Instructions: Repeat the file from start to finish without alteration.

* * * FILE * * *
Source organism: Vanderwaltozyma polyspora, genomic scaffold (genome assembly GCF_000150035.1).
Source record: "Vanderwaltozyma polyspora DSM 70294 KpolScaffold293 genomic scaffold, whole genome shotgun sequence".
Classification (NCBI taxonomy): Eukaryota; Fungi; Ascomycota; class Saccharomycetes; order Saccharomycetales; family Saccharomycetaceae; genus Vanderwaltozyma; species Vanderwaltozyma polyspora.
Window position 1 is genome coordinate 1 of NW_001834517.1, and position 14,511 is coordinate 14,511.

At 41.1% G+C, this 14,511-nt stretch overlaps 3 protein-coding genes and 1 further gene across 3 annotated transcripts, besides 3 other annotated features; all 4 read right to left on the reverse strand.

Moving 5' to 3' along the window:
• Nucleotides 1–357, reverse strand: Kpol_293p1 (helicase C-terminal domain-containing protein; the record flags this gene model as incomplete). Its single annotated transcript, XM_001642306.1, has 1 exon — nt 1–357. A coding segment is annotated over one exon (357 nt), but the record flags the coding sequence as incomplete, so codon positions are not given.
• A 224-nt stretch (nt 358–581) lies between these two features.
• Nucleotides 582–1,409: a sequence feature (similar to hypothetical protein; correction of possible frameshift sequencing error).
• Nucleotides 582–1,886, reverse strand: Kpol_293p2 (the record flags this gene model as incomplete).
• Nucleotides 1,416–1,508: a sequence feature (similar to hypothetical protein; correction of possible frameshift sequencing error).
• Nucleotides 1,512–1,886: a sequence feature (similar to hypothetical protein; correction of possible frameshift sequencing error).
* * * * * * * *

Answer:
Source organism: Vanderwaltozyma polyspora, genomic scaffold (genome assembly GCF_000150035.1).
Source record: "Vanderwaltozyma polyspora DSM 70294 KpolScaffold293 genomic scaffold, whole genome shotgun sequence".
Classification (NCBI taxonomy): Eukaryota; Fungi; Ascomycota; class Saccharomycetes; order Saccharomycetales; family Saccharomycetaceae; genus Vanderwaltozyma; species Vanderwaltozyma polyspora.
Window position 1 is genome coordinate 1 of NW_001834517.1, and position 14,511 is coordinate 14,511.

At 41.1% G+C, this 14,511-nt stretch overlaps 3 protein-coding genes and 1 further gene across 3 annotated transcripts, besides 3 other annotated features; all 4 read right to left on the reverse strand.

Moving 5' to 3' along the window:
• Nucleotides 1–357, reverse strand: Kpol_293p1 (helicase C-terminal domain-containing protein; the record flags this gene model as incomplete). Its single annotated transcript, XM_001642306.1, has 1 exon — nt 1–357. A coding segment is annotated over one exon (357 nt), but the record flags the coding sequence as incomplete, so codon positions are not given.
• A 224-nt stretch (nt 358–581) lies between these two features.
• Nucleotides 582–1,409: a sequence feature (similar to hypothetical protein; correction of possible frameshift sequencing error).
• Nucleotides 582–1,886, reverse strand: Kpol_293p2 (the record flags this gene model as incomplete).
• Nucleotides 1,416–1,508: a sequence feature (similar to hypothetical protein; correction of possible frameshift sequencing error).
• Nucleotides 1,512–1,886: a sequence feature (similar to hypothetical protein; correction of possible frameshift sequencing error).